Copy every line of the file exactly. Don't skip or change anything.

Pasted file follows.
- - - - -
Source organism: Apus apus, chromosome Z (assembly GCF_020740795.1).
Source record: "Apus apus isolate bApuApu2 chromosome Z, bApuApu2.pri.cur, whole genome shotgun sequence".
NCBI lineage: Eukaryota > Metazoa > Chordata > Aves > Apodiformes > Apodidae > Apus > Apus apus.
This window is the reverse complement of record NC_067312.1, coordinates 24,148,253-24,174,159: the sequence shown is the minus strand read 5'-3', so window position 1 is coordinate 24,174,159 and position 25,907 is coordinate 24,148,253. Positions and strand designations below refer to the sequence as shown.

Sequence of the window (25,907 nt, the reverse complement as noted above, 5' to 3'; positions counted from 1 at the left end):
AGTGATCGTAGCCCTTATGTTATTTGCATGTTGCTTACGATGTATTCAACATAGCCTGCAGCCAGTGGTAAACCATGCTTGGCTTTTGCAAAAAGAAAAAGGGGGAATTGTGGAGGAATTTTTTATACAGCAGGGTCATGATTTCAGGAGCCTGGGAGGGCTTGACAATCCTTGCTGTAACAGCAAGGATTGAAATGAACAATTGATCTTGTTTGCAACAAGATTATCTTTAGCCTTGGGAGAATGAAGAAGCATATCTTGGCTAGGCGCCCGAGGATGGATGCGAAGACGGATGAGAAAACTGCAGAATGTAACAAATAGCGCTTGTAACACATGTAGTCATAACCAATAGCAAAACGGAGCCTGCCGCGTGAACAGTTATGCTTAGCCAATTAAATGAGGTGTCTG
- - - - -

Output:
Source organism: Apus apus, chromosome Z (assembly GCF_020740795.1).
Source record: "Apus apus isolate bApuApu2 chromosome Z, bApuApu2.pri.cur, whole genome shotgun sequence".
NCBI lineage: Eukaryota > Metazoa > Chordata > Aves > Apodiformes > Apodidae > Apus > Apus apus.
This window is the reverse complement of record NC_067312.1, coordinates 24,148,253-24,174,159: the sequence shown is the minus strand read 5'-3', so window position 1 is coordinate 24,174,159 and position 25,907 is coordinate 24,148,253. Positions and strand designations below refer to the sequence as shown.

Sequence of the window (25,907 nt, the reverse complement as noted above, 5' to 3'; positions counted from 1 at the left end):
AGTGATCGTAGCCCTTATGTTATTTGCATGTTGCTTACGATGTATTCAACATAGCCTGCAGCCAGTGGTAAACCATGCTTGGCTTTTGCAAAAAGAAAAAGGGGGAATTGTGGAGGAATTTTTTATACAGCAGGGTCATGATTTCAGGAGCCTGGGAGGGCTTGACAATCCTTGCTGTAACAGCAAGGATTGAAATGAACAATTGATCTTGTTTGCAACAAGATTATCTTTAGCCTTGGGAGAATGAAGAAGCATATCTTGGCTAGGCGCCCGAGGATGGATGCGAAGACGGATGAGAAAACTGCAGAATGTAACAAATAGCGCTTGTAACACATGTAGTCATAACCAATAGCAAAACGGAGCCTGCCGCGTGAACAGTTATGCTTAGCCAATTAAATGAGGTGTCTG